‘The Match II’ is the most-watched golf telecast in the history of cable television

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HOBE SOUND, FLORIDA – MAY 24: Tiger Woods and former NFL player Peyton Manning read a putt on the sixth green during The Match: Champions For Charity at Medalist Golf Club on May 24, 2020 in Hobe Sound, Florida. (Photo by Mike Ehrmann/Getty Images for The Match)

(CNN) — It’s official: People really have missed live sport.

The proof was in Sunday’s charity golf match between Tiger Woods, Peyton Manning, Phil Mickelson and Tom Brady which attracted an average of 5.8 million viewers.

According to Turner Sports, the spectacle was the most-watched golf telecast in the history of cable television after appearing domestically on four channels in the US and internationally on CNN International.

It peaked at 6.3 million viewers between 5:45 and 6 pm. ET.

The record audience tuned in to watch Woods and Manning emerge victorious after a rain-soaked match which raised $20 million for the coronavirus relief effort.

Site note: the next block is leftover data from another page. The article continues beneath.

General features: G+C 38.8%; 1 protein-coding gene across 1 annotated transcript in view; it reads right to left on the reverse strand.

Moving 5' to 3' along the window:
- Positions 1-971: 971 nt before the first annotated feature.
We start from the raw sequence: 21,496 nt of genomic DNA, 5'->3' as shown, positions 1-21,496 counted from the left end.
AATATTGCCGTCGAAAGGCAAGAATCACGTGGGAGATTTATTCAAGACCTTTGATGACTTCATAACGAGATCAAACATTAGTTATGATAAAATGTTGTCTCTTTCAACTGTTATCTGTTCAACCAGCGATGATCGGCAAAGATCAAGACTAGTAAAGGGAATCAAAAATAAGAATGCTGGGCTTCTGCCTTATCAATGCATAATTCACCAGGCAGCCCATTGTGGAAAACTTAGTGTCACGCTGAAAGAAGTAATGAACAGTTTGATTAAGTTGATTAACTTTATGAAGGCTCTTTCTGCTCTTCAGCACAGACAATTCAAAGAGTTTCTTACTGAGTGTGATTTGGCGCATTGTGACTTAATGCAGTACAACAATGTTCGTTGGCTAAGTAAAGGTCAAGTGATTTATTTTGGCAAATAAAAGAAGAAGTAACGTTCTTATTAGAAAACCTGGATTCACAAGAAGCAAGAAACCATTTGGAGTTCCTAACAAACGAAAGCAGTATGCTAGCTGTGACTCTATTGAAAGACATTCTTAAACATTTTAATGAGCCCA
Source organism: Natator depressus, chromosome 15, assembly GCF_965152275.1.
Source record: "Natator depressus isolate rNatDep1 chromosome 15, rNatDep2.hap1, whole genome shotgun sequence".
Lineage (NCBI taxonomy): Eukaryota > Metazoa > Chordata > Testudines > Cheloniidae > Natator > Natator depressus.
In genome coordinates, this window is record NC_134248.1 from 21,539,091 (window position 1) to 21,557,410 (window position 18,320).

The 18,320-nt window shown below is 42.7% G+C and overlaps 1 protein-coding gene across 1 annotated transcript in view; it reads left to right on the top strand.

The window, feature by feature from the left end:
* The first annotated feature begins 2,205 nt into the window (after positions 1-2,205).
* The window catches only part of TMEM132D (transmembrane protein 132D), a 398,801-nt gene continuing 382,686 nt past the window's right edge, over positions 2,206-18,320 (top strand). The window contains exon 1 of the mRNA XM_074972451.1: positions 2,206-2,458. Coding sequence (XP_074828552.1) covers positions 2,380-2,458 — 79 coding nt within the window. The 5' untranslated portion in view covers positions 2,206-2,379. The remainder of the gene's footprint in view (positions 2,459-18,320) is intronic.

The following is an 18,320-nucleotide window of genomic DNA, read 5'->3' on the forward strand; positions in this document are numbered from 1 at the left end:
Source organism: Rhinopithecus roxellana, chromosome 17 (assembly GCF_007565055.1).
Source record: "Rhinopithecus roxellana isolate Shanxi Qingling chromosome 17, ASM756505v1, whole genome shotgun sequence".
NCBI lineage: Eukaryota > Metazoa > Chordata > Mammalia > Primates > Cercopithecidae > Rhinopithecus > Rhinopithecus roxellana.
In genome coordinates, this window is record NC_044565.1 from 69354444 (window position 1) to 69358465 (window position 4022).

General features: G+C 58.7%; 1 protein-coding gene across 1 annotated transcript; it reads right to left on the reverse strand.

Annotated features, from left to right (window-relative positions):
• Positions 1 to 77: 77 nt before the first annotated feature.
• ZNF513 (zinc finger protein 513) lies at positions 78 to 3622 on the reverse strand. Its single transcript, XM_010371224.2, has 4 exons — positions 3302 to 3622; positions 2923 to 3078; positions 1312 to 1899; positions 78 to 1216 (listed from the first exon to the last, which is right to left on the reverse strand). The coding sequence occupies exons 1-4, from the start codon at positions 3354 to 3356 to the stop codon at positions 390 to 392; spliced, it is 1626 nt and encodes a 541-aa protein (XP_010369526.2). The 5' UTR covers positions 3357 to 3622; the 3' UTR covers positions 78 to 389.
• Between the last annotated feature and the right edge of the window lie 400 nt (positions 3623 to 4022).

The winning pair held off a late challenge from Mickelson and Brady to win by one shot at the Medalist Golf Club, Florida.

READ: Tom Brady shows he’s human as Tiger Woods backs up trash talk

5.8M viewers

With sport on hold across much of the world, it seems fans are desperate for a taste of competitive action.

The viewership figures for Sunday even surpassed those for the finale of hit docuseries ‘The Last Dance‘ which details the life and career of NBA legend Michael Jordan.

ESPN announced the final two episodes of the highly-rated show averaged 5.6 million same-day viewers across ESPN and ESPN2.

There was no shortage of star appeal at the weekend with the golf and NFL legends joined by a host of friends, including guest commentator and NBA Hall of Famer Charles Barkley as well as professional golfer Justin Thomas.

Both chipped in with their own share of trash-talk, creating a competitive edge to the proceedings.

READ: ‘The Last Dance’ brings the Jordan era to life for fans

‘Something so special’

Former world no.1 Thomas proved a hit with his on-course punditry but admitted he was ready to play himself.

“Still trying to get over how fun yesterday was,” he wrote on Instagram. “To be involved in something so special was an honor.

“The amount of money raised ($20 million!!!), 4 absolute legends in their games, an amazing venue, an incredible production team who did incredible given the terrible weather conditions.

“Although commentating was fun, I’m ready for another few weeks and tee it up myself!”

The PGA Tour has been postponed for two months amid the pandemic but is scheduled to resume behind closed doors on June 11 in Texas, US.

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